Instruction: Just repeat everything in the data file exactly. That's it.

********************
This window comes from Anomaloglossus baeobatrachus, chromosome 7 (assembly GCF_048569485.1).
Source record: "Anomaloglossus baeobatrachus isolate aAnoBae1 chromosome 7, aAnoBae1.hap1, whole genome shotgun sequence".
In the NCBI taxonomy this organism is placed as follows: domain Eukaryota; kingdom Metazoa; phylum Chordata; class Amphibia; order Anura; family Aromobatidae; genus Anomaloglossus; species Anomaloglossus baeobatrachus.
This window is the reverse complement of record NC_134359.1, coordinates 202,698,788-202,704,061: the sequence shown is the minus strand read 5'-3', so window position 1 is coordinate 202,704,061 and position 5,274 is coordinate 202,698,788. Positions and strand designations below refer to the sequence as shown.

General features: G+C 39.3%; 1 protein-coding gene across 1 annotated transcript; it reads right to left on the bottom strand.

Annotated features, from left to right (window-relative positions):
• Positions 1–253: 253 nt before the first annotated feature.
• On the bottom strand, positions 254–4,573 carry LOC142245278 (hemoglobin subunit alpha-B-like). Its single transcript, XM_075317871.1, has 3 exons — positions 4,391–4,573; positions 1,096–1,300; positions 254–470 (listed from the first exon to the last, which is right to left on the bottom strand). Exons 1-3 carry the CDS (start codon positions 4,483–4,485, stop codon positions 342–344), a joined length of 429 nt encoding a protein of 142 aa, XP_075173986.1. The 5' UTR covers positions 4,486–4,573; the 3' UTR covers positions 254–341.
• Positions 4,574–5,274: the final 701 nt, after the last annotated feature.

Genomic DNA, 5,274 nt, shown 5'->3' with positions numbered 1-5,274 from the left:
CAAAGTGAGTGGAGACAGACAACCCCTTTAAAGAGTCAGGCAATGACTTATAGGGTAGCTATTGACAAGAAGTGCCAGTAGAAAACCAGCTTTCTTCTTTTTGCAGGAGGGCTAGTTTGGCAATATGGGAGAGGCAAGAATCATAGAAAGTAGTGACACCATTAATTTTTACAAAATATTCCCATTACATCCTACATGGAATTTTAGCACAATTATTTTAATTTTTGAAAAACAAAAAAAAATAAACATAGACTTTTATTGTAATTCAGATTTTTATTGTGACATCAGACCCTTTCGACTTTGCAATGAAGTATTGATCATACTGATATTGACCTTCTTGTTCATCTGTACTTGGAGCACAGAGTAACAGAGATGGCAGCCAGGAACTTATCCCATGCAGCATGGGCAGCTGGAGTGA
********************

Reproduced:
This window comes from Anomaloglossus baeobatrachus, chromosome 7 (assembly GCF_048569485.1).
Source record: "Anomaloglossus baeobatrachus isolate aAnoBae1 chromosome 7, aAnoBae1.hap1, whole genome shotgun sequence".
In the NCBI taxonomy this organism is placed as follows: domain Eukaryota; kingdom Metazoa; phylum Chordata; class Amphibia; order Anura; family Aromobatidae; genus Anomaloglossus; species Anomaloglossus baeobatrachus.
This window is the reverse complement of record NC_134359.1, coordinates 202,698,788-202,704,061: the sequence shown is the minus strand read 5'-3', so window position 1 is coordinate 202,704,061 and position 5,274 is coordinate 202,698,788. Positions and strand designations below refer to the sequence as shown.

General features: G+C 39.3%; 1 protein-coding gene across 1 annotated transcript; it reads right to left on the bottom strand.

Annotated features, from left to right (window-relative positions):
• Positions 1–253: 253 nt before the first annotated feature.
• On the bottom strand, positions 254–4,573 carry LOC142245278 (hemoglobin subunit alpha-B-like). Its single transcript, XM_075317871.1, has 3 exons — positions 4,391–4,573; positions 1,096–1,300; positions 254–470 (listed from the first exon to the last, which is right to left on the bottom strand). Exons 1-3 carry the CDS (start codon positions 4,483–4,485, stop codon positions 342–344), a joined length of 429 nt encoding a protein of 142 aa, XP_075173986.1. The 5' UTR covers positions 4,486–4,573; the 3' UTR covers positions 254–341.
• Positions 4,574–5,274: the final 701 nt, after the last annotated feature.

Genomic DNA, 5,274 nt, shown 5'->3' with positions numbered 1-5,274 from the left:
CAAAGTGAGTGGAGACAGACAACCCCTTTAAAGAGTCAGGCAATGACTTATAGGGTAGCTATTGACAAGAAGTGCCAGTAGAAAACCAGCTTTCTTCTTTTTGCAGGAGGGCTAGTTTGGCAATATGGGAGAGGCAAGAATCATAGAAAGTAGTGACACCATTAATTTTTACAAAATATTCCCATTACATCCTACATGGAATTTTAGCACAATTATTTTAATTTTTGAAAAACAAAAAAAAATAAACATAGACTTTTATTGTAATTCAGATTTTTATTGTGACATCAGACCCTTTCGACTTTGCAATGAAGTATTGATCATACTGATATTGACCTTCTTGTTCATCTGTACTTGGAGCACAGAGTAACAGAGATGGCAGCCAGGAACTTATCCCATGCAGCATGGGCAGCTGGAGTGA